Colony 1 in Headington is also faring well. There are some wasps, but fewer than in central Oxford. There is pollen being dropped and plenty of door activity.

Submitted by will on Wed, 13/06/2018 - 07:18

Colony 13 is dropping Varroa. They are also cleaning out old comb so there is a lot of debris on the hive floor. I found 2 or maybe 3 Varroa bodies.

This colony is new to my apiary, having been established elsewhere. I haven't really included it in my Varroa Zero post because it's new. Hives D and G are included. There were no Varroa on the floor of either this morning. There doesn't appear to much activity in Hive D at all. I shall have to check them.

Varroa drop zero

Submitted by will on Tue, 12/06/2018 - 05:50

I regularly examine the floors of my hives. The stuff which falls out of the hive tells a story about what the bees are doing. I always look for Varroa mites. I've found none on the floors of any of my hives for several weeks. I don't know why.

Mites on the hive floor can indicate how many mites are living in the colony. Varroa live for between 27 days to about 5 months (source: Managing Varroa, National Bee Unit, 2017). The mites require bee brood to reproduce so it's not surprising that there are fewer mites in the early part of the year. What is surprising is that I'm finding no dead Varroa at all in well established and very active hives.

We had difficult weather in spring. The temperature started to warm and then fell dramatically. This led to a number of colonies dying of complete starvation or isolation starvation. Dead colonies don't support Varroa. Live colonies do, but only in cells with brood. I wonder whether this has interrupted the mite life-cycle and knocked them back. I do not expect to find any colonies where Varroa are entirely absent.

I have 6 occupied hives. Three of these are new colonies. I expect to have lower drop anyway because they arrive only with those Varroa which cling on to swarming bees (during the phoretic part of mite life cycle). I have one established hive where there is an Ant infestation. It's possible that the Ants are taking away the mite bodies. That leaves two established colonies which have brood but are dropping no mites. That's a small number of hives, but striking anyway.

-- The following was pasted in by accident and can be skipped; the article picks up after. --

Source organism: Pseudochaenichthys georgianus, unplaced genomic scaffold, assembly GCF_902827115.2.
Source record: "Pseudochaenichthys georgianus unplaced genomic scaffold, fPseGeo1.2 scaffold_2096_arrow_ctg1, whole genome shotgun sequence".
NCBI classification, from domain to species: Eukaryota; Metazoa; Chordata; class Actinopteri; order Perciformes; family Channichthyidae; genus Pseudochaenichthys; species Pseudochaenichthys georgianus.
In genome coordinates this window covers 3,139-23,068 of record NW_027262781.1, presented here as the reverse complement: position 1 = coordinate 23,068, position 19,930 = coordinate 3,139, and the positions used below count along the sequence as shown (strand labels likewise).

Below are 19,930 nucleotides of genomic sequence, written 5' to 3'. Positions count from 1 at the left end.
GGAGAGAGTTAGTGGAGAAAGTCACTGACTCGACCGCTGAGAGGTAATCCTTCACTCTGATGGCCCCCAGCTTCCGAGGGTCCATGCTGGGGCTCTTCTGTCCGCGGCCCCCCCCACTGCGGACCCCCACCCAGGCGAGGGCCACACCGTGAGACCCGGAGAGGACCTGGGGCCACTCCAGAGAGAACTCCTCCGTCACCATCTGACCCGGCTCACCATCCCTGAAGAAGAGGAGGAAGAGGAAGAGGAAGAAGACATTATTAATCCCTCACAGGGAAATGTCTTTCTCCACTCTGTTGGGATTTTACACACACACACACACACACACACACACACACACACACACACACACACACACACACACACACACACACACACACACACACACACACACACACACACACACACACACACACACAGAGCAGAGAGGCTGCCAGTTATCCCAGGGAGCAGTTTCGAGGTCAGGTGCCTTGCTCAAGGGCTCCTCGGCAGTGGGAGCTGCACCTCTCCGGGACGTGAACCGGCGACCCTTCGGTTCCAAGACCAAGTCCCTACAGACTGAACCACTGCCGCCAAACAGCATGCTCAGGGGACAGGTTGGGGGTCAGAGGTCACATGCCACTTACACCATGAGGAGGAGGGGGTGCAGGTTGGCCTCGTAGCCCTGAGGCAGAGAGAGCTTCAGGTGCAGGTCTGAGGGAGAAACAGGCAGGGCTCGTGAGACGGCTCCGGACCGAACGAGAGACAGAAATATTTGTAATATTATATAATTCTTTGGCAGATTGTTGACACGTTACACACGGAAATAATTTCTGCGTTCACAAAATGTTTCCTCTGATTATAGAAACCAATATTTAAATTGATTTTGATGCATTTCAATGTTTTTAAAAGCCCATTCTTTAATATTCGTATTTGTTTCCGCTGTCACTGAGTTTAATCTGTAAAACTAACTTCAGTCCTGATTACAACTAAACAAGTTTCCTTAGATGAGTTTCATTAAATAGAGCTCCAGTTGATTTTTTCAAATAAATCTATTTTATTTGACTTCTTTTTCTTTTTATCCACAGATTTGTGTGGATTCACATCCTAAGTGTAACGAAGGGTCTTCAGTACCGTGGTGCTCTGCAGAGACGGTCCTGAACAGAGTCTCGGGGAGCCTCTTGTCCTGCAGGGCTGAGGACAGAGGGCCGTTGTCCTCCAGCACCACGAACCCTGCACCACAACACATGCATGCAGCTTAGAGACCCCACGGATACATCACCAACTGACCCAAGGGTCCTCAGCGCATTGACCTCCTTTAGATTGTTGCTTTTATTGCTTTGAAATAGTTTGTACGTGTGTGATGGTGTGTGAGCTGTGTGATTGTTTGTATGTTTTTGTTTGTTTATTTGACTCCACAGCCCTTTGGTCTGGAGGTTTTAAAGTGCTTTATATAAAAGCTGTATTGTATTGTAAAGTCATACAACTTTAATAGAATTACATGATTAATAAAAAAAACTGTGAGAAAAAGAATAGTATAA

There will be more to say about this later.

Anti-Ant (Part 1)

Submitted by will on Tue, 05/06/2018 - 20:37
Pine Tar (branded as Stockholm Poultry Tar)

Colony 01 has an infestation of black Ants.

I find hundreds of them on the base board. I find very little pollen and no Varroa. I think that they harvest these. I don't know whether they're a serious pest but I would expect to find them throughout the hive. In any case, the base board is the place where I do most of my inspections so I need it to be intact. At the moment it's being reorganised by the Ants.

My solution is to apply Pine Tar (branded as Poultry Stockholm Tar) to the legs of the hive. I've heard that Ants sometimes create nests inside the hive but I haven't seen any in there when I looked earlier in the season. I think that they're entering via the legs.